These represent the best of what California Chardonnay can be, although they are mostly in the big-big-big oak and buttery buttered butter style.
- Talbott “Cuvee Audrey”
- Patz and Hall Hyde Vineyard
- MacRostie “Wildcat Mountain” Chardonnay
- Hyde de Villaine Carnero
- Beringer Sbragia
Good Value Pinot Noir
Nether thought this would happen, but sure as hell, it has. There is good Pinot for under $25. If you are telling yourself, “I know a bunch of good Pinots for under $25”, then you are in desperate need of a Wine 101 class. Some of these have been around for a while and maybe harder to find, especially since I have been buying them all by the case.
- Siduri “Sonatera”
- Robert Stemmler Nugent Vineyard
- Picket Fence Russian River Valley
- Kenwood Russian River Valley
- Gundlach Bundschu
Luxury Cabernet Sauvignon from Napa
A great deal of excellent Cabernet has seen price reductions, most likely because high-end wineries are in desperate need of cash.
- Bacio Divino To Kalon Vineyard
- Robert Craig Howell Mountain
- Lail Vineyards “Blueprint”
- Heitz 1998 Martha’s Vineyard
- Pine Ridge Oakville
- Ramey Larkmead Vineyard
- Rockledge Vineyards
Find these wines here: The Wine Finder
There are some excellent Spanish wines in the market right now, with a strong focus on Priorat. Not sure how or why there is a glut of wines from one of the greatest wine regions in the world, most of which is listed at good prices.
- Manga del Brujo Red
- Mas de l’Abundancia Fluminus
- Cims de Porrera Solanes
- Buil And Gine Priorat
- Cellars Capafons-Osso “Mas de Masos” Priorat
Lately, the Italian wines have gotten very interesting, with a lot of 2003 Brunello and some single-vineyard Barolo.
- Donnafugata Mille Una Notte
- Caparzo Brunello di Montalcino
- Terriccio Tassinaia
- Michele Chiarlo Barolo Brunate
- Luiano Lui di Luiano
Glad to see a few old favorites at great prices.
- Bacio Divino Pazzo
- Luna Estate Sangiovese
Find these wines here: The Wine Finder
Good quality that will do quite well whenever a white wine is called for.
- Pieropan Soave Classico
- Source Gamble Vineyard Sauvignon Blanc
- Nepenthe Sauvignon Blanc
Fun, Dumb, and Delicious: the Whites
Great for folks who don’t drink often. Top-notch wines for newbies.
- Pillar Box White
- Hedges CMS
- Pirie Estelle Tasmania
Fun, Dumb, and Delicious: the Reds
These are the easiest drinking bunch of quality wines I have ever seen. Fruit bombs!
- Rolf Binder “Hales” Shiraz
- Bleasdale “Bremerview” Shiraz
- X Winery Spring Mountain Merlot
Serious (but cheap) Reds
These are very well made and offer up some varietal and regional typicity. Serious wines but at a very good price.
- Columbia Crest “Reserve” Syrah
- Domaine de la Soleiade Vacqueyras
- Wolf Blass “Gold Label” Cabernet Sauvignon
Personally, I think this blend is intrinsically flawed. These wines don’t make it into the school cellar often. However, these five are so good they almost change my opinion. Almost.
- B Cellars Blend 25 from Napa
- Bacio Divino Vagabond from Napa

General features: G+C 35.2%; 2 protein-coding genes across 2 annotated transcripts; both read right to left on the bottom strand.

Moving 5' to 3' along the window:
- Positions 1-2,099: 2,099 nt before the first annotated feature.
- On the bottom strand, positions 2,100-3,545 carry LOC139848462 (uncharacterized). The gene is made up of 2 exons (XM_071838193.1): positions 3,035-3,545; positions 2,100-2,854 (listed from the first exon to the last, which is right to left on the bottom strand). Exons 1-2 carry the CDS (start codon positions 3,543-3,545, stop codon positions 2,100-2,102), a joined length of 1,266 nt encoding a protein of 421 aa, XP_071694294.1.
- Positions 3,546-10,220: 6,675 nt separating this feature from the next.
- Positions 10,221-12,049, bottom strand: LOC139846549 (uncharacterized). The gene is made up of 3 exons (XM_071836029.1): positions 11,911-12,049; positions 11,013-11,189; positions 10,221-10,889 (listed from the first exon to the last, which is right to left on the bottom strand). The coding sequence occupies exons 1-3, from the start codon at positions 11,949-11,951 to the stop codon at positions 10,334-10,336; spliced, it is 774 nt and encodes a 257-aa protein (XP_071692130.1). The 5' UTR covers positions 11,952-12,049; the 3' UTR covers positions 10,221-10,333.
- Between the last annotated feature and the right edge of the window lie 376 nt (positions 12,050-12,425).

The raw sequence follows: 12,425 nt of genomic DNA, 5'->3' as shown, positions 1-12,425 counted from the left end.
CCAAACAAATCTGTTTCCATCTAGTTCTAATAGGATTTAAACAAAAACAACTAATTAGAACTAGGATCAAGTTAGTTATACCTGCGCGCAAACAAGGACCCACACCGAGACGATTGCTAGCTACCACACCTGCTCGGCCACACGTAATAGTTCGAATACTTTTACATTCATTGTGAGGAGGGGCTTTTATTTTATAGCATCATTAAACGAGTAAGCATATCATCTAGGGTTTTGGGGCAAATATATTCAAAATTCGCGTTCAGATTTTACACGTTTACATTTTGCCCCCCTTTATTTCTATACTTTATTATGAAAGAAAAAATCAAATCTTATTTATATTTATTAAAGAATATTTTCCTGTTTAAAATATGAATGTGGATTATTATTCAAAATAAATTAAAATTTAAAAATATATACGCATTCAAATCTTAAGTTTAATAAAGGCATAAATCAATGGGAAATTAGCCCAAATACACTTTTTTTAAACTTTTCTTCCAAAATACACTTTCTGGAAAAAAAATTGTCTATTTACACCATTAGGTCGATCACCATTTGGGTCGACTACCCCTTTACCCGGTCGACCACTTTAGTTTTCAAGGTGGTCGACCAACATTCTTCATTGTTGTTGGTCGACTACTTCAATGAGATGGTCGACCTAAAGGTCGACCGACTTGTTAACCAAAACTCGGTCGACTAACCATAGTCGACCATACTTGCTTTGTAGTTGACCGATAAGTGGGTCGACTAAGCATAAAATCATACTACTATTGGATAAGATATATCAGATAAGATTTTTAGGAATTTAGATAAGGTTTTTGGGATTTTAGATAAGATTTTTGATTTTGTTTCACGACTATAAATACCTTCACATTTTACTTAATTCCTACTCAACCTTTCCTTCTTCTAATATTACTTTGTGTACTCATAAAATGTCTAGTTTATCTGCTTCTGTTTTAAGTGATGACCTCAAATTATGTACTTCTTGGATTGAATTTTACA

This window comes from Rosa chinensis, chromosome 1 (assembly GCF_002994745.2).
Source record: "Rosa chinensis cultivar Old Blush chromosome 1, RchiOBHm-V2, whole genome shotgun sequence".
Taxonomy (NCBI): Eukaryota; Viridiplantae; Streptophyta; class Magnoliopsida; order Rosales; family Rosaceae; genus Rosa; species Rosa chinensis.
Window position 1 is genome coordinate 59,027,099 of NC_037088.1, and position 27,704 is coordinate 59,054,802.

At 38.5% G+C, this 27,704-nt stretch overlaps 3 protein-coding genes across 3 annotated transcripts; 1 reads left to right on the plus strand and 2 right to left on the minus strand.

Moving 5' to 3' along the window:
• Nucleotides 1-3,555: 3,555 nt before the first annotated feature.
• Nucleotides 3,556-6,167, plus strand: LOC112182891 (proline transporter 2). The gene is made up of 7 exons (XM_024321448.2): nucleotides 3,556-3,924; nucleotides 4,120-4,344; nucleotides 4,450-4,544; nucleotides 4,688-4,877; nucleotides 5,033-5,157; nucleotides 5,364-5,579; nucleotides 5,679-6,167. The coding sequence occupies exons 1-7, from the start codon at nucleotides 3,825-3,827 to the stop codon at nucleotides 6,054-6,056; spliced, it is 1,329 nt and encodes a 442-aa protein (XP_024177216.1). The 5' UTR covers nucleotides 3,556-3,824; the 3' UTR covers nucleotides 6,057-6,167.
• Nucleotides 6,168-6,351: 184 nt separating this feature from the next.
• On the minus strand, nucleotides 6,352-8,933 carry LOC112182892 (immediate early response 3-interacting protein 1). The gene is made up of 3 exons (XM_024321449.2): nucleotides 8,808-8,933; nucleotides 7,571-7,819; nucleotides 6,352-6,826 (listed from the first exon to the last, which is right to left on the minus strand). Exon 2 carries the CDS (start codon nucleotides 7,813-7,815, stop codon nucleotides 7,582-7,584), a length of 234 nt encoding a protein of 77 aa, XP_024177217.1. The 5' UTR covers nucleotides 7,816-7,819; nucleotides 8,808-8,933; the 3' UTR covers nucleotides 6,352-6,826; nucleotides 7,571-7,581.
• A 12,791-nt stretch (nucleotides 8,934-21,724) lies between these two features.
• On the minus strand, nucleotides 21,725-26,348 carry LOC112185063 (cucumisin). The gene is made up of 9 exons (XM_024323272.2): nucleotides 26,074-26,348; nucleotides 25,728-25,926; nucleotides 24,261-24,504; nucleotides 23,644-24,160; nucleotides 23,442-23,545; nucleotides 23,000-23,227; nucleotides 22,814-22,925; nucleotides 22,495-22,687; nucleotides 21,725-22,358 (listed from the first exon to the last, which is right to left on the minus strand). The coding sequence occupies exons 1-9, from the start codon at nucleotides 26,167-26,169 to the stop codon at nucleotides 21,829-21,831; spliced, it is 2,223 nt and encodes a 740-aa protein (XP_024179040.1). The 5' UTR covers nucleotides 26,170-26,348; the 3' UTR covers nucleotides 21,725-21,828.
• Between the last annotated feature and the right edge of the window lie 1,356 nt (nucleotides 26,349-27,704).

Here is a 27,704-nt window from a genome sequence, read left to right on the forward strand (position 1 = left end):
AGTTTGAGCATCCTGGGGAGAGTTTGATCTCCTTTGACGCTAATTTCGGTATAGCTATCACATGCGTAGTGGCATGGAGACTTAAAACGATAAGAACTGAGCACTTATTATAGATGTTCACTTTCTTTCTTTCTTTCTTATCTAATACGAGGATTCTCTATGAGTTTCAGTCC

- Hall Darwin from Napa
- Antiyal Kuyen from Chile
- Parson’s Flat Shiraz/Cabernet from Australia
This week, the major media outlets continue their reports on how E & J Gallo was duped into selling fake Pinot Noir. Last week, a French court convicted the leaders of several wine companies in the scheme. The wine in question was actually Merlot and Syrah, which was bound for Gallo’s “Red Bicyclette” brand. Poor silly little Gallo!
Gallo is being portrayed as being a somewhat inept corporation that was duped by a few winemakers and negotiants in the Languedoc region of France. However, Gallo is well known in the industry for being one of the smartest, best run wine companies in the world: a billion dollar enterprise respected for its ability to create, distribute and sell brands. This is a company that turned a brand concept (Da Vinci) into one of the best-selling brands of Italian wines in the span of five years.
Would such a company purchase millions of dollars of wine without a scrupulous audit, or without a team of wine professionals inspecting every batch? Probably not. Pinot Noir from Languedoc is of very poor quality, which is why they produce very little of it. On the other hand, the region produces an ocean of decent syrah, and does so very cheaply.
I find it hard to believe that Gallo did not know about the switch. Gallo is the king of market research: it knows people want to buy Pinot Noir, it also knows that Pinot Noir that retails for less than $10 is crap, it also knows that people who are buying Pinot Noir for less than $10 have two priorities: Price and taste.
You can’t tell a bargain-hunting consumer that there is no such thing as a decent Pinot for $8. Instead of selling them horrendous wine, why not sell them something decent, even if it’s not Pinot Noir? Everyone wins.
Everyone except the 12 people who were convicted of fraud last week. It’s interesting that no one, not even those charged with serious crimes, has even proposed the idea that Gallo actually knew about the switch. Is it because Gallo is beyond reproach or or because Gallo wields such a huge amount of power in a crumbing economy?
Keith’s Cheat Sheet
Back in the day when Jonathan Newman ran the PLCB, his Chairman’s Selections were often amazing. The program is still alive, although lacking in quality control. The program still offers some great wines at stupendously cheap prices. However, the buyer has to be very careful; there are a lot of stinkers out there, too.
As a service to our loyal students, here is our internal list of the best of the best wines in the PLCB system and its Chairman’s Selection program. Wines don’t make this list unless they are priced below wholesale and of exceptional quality. In other words, these are the best of the best…. and the cheapest too!
Find these wines here: The NEW Wine Finder